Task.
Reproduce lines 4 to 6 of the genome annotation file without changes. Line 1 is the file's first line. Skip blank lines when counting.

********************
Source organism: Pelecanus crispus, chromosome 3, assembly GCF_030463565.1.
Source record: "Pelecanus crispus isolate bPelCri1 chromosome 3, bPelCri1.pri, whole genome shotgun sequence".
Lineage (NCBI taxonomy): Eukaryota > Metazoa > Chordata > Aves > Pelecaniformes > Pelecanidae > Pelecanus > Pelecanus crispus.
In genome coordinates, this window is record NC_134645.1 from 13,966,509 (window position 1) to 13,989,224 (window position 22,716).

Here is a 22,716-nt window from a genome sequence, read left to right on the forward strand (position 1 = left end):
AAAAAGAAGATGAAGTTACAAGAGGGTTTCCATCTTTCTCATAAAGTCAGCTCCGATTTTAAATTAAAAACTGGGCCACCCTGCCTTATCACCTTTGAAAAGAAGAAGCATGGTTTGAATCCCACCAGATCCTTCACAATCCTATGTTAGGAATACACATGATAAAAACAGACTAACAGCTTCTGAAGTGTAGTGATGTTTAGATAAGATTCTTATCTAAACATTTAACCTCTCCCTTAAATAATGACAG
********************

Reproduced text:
In genome coordinates, this window is record NC_134645.1 from 13,966,509 (window position 1) to 13,989,224 (window position 22,716).

Here is a 22,716-nt window from a genome sequence, read left to right on the forward strand (position 1 = left end):
AAAAAGAAGATGAAGTTACAAGAGGGTTTCCATCTTTCTCATAAAGTCAGCTCCGATTTTAAATTAAAAACTGGGCCACCCTGCCTTATCACCTTTGAAAAGAAGAAGCATGGTTTGAATCCCACCAGATCCTTCACAATCCTATGTTAGGAATACACATGATAAAAACAGACTAACAGCTTCTGAAGTGTAGTGATGTTTAGATAAGATTCTTATCTAAACATTTAACCTCTCCCTTAAATAATGACAG